United Grand Lodge of England

Langport Lodge no. 8072

(consecrated at Eastbourne Town Hall, 22 January 1966)

Provincial Grand Lodge of Sussex
 
 

History

"LANGPORT" is a name closely connected with our locality and has masonic overtones. It is clear that operative masons were at work many centuries ago in what is now the Eastbourne area. The great Roman fortress of Anderida at Pevensey, and many churches, manors and houses were constructed of stone taken from the green sandstone outcrop along the rim of the downland chalk. A quarry for this stone was situated near the present Cavendish Hotel, and was in use until the mid-nineteenth century. It was situated in the eastern part of the district of Bourne (the original name for Eastbourne) in an area known as Lamport, a softened form of the Saxon Langport, both names now being lost.

The green sandstone must have been conveyed to the Anderida fortress either by land, or more probably by sea, and it is thought that the word "Langport" may have been derived from the Roman "Longus Portus", for evidence suggests that there was a Roman navale or dock to the north-east of the Wish Tower. Our founders therefore incorporated a picture of a Roman galley against the backdrop of the chalk cliffs of Beachy Head in the design of our badge and banner.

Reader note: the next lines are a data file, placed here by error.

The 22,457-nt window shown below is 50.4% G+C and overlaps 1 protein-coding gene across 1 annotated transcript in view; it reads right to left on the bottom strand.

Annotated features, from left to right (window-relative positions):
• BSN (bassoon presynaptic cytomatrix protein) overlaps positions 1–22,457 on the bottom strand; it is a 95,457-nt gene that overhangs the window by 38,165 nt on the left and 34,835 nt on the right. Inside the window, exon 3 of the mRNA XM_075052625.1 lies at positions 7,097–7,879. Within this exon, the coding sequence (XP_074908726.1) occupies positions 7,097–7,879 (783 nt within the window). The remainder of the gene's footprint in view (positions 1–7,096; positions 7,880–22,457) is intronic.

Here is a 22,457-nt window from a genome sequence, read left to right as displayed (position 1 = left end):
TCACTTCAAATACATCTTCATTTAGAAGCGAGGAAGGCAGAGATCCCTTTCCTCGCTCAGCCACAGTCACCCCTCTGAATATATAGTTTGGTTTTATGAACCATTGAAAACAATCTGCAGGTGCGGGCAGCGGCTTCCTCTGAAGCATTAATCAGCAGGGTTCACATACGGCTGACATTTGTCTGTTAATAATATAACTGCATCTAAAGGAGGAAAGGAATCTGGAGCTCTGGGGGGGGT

The Provincial Grand Chaplain's Oration at our Banner Dedication in 1968 included the following remarks:

"the Lodge Badge depicts the long port under the shelter of Beachy Head, whose various geological strata in times past had made the cliff formation. This is related to the aim of the Lodge, to make research into the origins and development of Freemasonry, based on the sure foundation of the Craft. A search into the future of Freemasonry is also necessary."